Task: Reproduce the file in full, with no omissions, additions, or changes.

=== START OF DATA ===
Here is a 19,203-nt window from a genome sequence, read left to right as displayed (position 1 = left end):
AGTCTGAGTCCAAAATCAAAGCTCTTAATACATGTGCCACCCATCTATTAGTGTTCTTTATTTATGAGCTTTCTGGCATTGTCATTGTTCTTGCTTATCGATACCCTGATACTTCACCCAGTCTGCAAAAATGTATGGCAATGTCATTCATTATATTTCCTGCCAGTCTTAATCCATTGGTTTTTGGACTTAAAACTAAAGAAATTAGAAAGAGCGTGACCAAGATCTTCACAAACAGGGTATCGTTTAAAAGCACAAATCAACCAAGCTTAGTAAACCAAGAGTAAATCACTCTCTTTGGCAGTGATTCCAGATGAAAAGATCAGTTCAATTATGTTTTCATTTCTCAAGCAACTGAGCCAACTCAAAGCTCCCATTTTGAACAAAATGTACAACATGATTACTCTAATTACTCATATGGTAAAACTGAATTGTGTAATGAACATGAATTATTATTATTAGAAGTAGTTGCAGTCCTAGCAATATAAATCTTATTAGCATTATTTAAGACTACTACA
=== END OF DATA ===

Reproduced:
Here is a 19,203-nt window from a genome sequence, read left to right as displayed (position 1 = left end):
AGTCTGAGTCCAAAATCAAAGCTCTTAATACATGTGCCACCCATCTATTAGTGTTCTTTATTTATGAGCTTTCTGGCATTGTCATTGTTCTTGCTTATCGATACCCTGATACTTCACCCAGTCTGCAAAAATGTATGGCAATGTCATTCATTATATTTCCTGCCAGTCTTAATCCATTGGTTTTTGGACTTAAAACTAAAGAAATTAGAAAGAGCGTGACCAAGATCTTCACAAACAGGGTATCGTTTAAAAGCACAAATCAACCAAGCTTAGTAAACCAAGAGTAAATCACTCTCTTTGGCAGTGATTCCAGATGAAAAGATCAGTTCAATTATGTTTTCATTTCTCAAGCAACTGAGCCAACTCAAAGCTCCCATTTTGAACAAAATGTACAACATGATTACTCTAATTACTCATATGGTAAAACTGAATTGTGTAATGAACATGAATTATTATTATTAGAAGTAGTTGCAGTCCTAGCAATATAAATCTTATTAGCATTATTTAAGACTACTACA